Fire Up the Grill This Father’s Day with Heart-Healthy Recipes for Dad

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Dr. Michael Fenster, MD, F.A.C.C., FSCA&I, PEMBA cooks up a low-fat meal perfect for a backyard barbecue.

Dr. Michael Fenster

Give yourself, and your family, the gift of a healthy heart this Father's Day.

Dr. Michael Fenster believes that good health is the greatest gift anyone can give and receive. This Father’s Day forget the greasy burgers and the industrial mystery meat in tube form; go healthy with a great chicken barbecue. As a practicing interventional cardiologist and chef, Dr. Fenster says “chicken does not have to mean boring. Chicken is a great source of low-fat protein and dressed up right, chicken can be an amazingly delicious treat.”

Dr. Fenster also suggests we make Father’s Day a day of health not only for dad but the entire family by adding some exercise to the day’s activities. “Moderate exercise has been shown to help suppress the appetite. Walking is one of the best and easiest activities we can do. A short walk after a barbecue will help lower blood pressure and increase digestion. A relaxing walk is the perfect way to end the day.”

To make your Father’s Day barbecue complete, Dr. Fenster suggests adding fresh vegetables to the grill. “Take some red and green bell peppers, zucchini, some broccoli, and any other favorite vegetables, toss them in a small amount of olive oil and a few spices, then add them to the grill. You will be amazed at how delicious these grilled vegetables will taste and be so good for you.”

Eating fresh and natural foods is part of Dr. Fenster’s Grassroots GourmetTM (GG) concept (and soon to be book) that is derived from his beliefs and studies as a physician and as a chef that we are what we eat. Grassroots Gourmet is his easy-to-follow guideline for navigating between deprivation and gastronomic gluttony and follows three basic principles, what Dr. Fenster calls the Threefold Path of Be’s:

  • Be Aware and Avoid the Siren Call of Junk and Fast Food
  • Be Fresh – eat as much fresh and naturals foods as possible
  • Be On-Time and In Proportion

Following the Grassroots Gourmet principle, Dr. Fenster says “be sure to purchase a vegetarian fed free-range chicken. These birds are naturally lower in fat, do not contain any hormones, and increase the levels of beneficial and essential polyunsaturated fats like omega 3 and 6 and a great source of minerals like selenium. Free-range chickens are also rich in niacin, B-6, B-12, vitamin D, iron and zinc. If desired, you can reduce the fat content even further by removing the skin.”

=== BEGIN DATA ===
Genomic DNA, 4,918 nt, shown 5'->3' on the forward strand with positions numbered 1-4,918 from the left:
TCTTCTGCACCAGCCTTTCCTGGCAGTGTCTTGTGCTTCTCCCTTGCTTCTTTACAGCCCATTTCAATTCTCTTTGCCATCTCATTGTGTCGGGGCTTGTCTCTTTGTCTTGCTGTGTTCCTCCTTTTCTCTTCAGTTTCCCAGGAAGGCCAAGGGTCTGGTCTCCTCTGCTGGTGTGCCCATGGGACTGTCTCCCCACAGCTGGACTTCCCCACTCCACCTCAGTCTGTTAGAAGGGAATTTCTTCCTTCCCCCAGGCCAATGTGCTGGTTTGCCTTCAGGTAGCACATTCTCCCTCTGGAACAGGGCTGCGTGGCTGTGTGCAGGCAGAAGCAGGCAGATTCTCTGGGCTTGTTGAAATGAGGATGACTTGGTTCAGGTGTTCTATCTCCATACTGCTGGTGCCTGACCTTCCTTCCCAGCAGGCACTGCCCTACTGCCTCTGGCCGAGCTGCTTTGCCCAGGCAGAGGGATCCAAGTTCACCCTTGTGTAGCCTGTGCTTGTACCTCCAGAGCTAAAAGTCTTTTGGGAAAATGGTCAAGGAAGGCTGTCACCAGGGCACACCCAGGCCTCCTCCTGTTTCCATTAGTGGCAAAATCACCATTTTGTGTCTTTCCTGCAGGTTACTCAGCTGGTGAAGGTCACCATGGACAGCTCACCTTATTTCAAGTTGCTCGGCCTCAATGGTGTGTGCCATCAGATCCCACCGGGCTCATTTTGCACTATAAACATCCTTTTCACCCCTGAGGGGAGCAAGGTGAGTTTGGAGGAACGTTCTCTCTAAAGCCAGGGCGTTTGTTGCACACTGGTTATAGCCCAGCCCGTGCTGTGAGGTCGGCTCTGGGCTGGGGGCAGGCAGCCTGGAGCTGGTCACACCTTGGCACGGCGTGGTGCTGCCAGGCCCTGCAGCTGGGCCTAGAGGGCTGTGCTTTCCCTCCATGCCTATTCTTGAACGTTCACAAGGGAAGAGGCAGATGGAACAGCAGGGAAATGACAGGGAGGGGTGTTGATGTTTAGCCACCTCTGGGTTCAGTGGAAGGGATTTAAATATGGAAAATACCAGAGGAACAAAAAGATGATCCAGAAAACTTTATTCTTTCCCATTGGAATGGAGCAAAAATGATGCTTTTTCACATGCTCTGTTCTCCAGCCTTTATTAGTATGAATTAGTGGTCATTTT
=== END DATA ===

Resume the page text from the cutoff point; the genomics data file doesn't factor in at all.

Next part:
6 Servings
Serving Size 6 oz; 340 Calories per serving; 24 g total fat; 1 g Carbohydrate

This dish combines tropical flavors with a mild heat and a marinade that leaves your grilled bird tender, sweet and juicy. Top it with a little Southern sauce if you need a little extra tang. This is so good off the grill that you will forget how good it is for you.

  •     1 whole chicken, split in two
  •     Marinade

o    12oz of hot sauce like Crystal or Louisiana Brand
o    10.5 oz Coconut water
o    13.5 oz Coconut milk (low fat is preferred)
o    1 lemon
o    16 oz fresh pureed pineapple
o    1 orange
o    3 garlic cloves, crushed
o    1 tsp allspice, crushed
o    3 sprigs oregano
o    3 sprigs thyme
o    2 bay leaf
o    1 star anise

  •     1 Tbs dried oregano
  •     1 Tbs dried thyme
  •     1 Tbs paprika

Remove any giblets and parts inside the chicken then split in half, lengthwise and set aside.

In a large container that can hold the marinade contents and the chicken add all the ingredients. Squeeze the lemon and orange to add the juice, and then add the rinds in quarters.

Marinate the chicken at least 4 hours, preferably overnight. Remove and pat dry. Top with paprika, dried oregano and thyme.

Grill the chicken until done. The exact time will depend on the size of the bird but the juices should run clear and the internal temperature should be 170-175 0 F (Poultry temperature is 180oF but you need to allow for carryover cooking). Allow the bird to rest in foil for about 10 minutes prior to serving.